What to Include on the Home Page

Provided by the Good News Web Designers Association

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1. Grab their interest
The first webpage that visitors see when they go to your site is the most crucial. If it doesn't grab their interest quickly, they will never bother to try the rest of your site. Make the "Home Page" look inviting, interactive, easy-to-understand, well-organized and not cluttered. Give just enough information to let them know what this site is going to offer them, and  answer their question: "What use is this going to be for me?"

2. Cover the basics
To get some ideas for the Home Page, look at several "slick" magazine covers (any high quality magazine). Notice how easy it is to spot the name of the magazine immediately. What else is included on the cover? Where are they placed? How are they spaced? A webpage is different than a magazine cover because viewers can't see the whole page in one eyeful (scrolling is necessary) and because a webpage can be animated and offer interactivity. However, magazine covers and Home Pages are alike in that they serve as an introduction to the rest of the magazine or website and must entice viewers to look inside.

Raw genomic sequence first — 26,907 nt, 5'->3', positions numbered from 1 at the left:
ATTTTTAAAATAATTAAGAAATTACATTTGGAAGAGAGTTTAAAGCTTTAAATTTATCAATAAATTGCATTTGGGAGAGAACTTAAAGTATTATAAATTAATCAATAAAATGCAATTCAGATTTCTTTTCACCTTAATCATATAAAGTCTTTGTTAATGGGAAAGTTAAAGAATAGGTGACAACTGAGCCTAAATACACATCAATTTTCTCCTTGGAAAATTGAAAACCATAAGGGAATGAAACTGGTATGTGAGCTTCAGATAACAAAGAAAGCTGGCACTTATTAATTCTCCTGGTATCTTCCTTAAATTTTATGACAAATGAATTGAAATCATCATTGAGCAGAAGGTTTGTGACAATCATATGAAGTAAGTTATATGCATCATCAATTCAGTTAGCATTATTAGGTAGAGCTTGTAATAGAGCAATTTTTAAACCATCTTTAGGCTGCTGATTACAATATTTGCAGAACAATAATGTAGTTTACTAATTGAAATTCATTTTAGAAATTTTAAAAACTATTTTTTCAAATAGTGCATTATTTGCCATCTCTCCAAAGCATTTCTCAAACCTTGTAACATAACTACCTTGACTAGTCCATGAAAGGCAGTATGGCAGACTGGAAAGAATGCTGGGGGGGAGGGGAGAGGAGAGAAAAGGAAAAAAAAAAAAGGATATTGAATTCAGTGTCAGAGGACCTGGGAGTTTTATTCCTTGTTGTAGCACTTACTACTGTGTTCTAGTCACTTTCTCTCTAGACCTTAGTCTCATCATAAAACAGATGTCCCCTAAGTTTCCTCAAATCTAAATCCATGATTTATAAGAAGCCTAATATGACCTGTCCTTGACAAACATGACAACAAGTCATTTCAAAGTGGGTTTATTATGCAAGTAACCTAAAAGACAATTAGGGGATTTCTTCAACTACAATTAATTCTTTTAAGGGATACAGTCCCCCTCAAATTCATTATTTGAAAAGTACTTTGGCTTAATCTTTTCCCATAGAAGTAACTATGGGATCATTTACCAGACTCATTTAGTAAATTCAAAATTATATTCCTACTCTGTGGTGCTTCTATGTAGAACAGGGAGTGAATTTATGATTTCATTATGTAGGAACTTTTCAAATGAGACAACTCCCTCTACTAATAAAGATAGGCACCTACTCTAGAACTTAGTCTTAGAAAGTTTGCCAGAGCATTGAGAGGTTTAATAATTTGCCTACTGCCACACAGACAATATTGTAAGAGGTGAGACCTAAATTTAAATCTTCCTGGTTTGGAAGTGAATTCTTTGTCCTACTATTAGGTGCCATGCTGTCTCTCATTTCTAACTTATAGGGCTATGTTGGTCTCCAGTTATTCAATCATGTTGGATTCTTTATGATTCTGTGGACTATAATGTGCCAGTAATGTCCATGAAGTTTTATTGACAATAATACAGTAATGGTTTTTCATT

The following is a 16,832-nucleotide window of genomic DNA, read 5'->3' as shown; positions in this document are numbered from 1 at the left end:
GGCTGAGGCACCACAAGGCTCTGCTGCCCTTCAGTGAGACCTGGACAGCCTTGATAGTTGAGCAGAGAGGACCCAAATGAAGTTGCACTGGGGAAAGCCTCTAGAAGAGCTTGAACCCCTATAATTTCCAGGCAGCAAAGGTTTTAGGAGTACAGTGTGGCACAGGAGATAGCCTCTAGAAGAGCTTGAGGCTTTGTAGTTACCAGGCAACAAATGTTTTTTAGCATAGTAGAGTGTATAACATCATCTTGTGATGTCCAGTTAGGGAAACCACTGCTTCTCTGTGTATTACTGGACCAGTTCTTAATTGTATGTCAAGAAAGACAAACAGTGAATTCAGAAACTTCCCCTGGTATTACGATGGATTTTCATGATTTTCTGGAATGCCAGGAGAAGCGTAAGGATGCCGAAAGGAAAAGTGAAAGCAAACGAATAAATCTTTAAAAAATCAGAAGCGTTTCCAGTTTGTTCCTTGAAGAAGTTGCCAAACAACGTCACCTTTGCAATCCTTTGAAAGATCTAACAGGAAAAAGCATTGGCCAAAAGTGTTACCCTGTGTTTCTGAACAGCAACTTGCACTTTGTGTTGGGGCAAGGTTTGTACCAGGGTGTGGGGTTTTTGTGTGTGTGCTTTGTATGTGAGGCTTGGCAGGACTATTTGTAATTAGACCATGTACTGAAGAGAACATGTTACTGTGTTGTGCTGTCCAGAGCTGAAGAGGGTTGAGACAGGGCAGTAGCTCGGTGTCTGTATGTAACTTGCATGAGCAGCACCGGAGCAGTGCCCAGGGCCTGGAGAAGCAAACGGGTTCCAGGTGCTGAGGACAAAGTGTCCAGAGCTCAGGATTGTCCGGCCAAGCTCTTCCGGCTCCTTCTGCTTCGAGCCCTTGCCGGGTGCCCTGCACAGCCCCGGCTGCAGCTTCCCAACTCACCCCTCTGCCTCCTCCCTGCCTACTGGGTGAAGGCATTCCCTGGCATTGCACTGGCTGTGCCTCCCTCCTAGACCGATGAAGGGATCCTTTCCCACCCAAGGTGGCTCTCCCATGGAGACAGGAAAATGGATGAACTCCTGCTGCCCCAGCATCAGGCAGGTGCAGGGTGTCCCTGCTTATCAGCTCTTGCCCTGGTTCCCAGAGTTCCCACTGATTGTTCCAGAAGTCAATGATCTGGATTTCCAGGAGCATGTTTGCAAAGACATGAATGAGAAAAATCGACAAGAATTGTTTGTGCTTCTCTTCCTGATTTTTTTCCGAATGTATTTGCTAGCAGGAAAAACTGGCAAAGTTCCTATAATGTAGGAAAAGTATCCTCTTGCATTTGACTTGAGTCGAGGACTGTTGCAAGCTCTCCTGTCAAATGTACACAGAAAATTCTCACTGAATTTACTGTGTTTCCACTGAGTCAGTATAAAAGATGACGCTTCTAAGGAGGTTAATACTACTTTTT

EXAMPLE 1: The design of this magazine cover appeals to youth. The text and graphics conjure up enthusiasm and a sense of fun. The list of contents are kept together in the bottom half, and varying colors and fonts are used to increase the energy level. My college-age daughter tells me that a good webpage geared for youth should look like "organized chaos".
EXAMPLE 2: This design appeals to shoppers. The bonus that will excite shoppers most (free shipping) is easy to spot and is not crowded next to other words or pictures. Notice the symmetrical organization of items that invite people to open the magazine.
EXAMPLE 3: Appealing to computer techies who think logically, this cover is neatly divided into two columns, but note that this division is broken at the top and middle to avoid boredom. And see how the name stands out.

3. Start with the name
The name of the organization, church or business should pop out at the visitor immediately. Its colors, font style, and graphical image should reflect the purpose and style of the organization that it represents. Does it need a classy look? A fun feeling? Should it be calm or colorful? Business-like or entertaining? Never should it be a plain, dull HTML text-only font! It's too important.

4. Plan the links
All the main sections of the website and the most important pages should be advertised on the Home Page. Do you want them listed simply as underlined text or viewed as icons? If the page will have a lot of graphics, text would balance it out. If you don't have many graphics illustrating the page, make links out of little images. These icons can be "buttons" all the same shape and size for a clean, organized look, or they can be little pictures that represent the pages that they introduce.

5. Set up the layout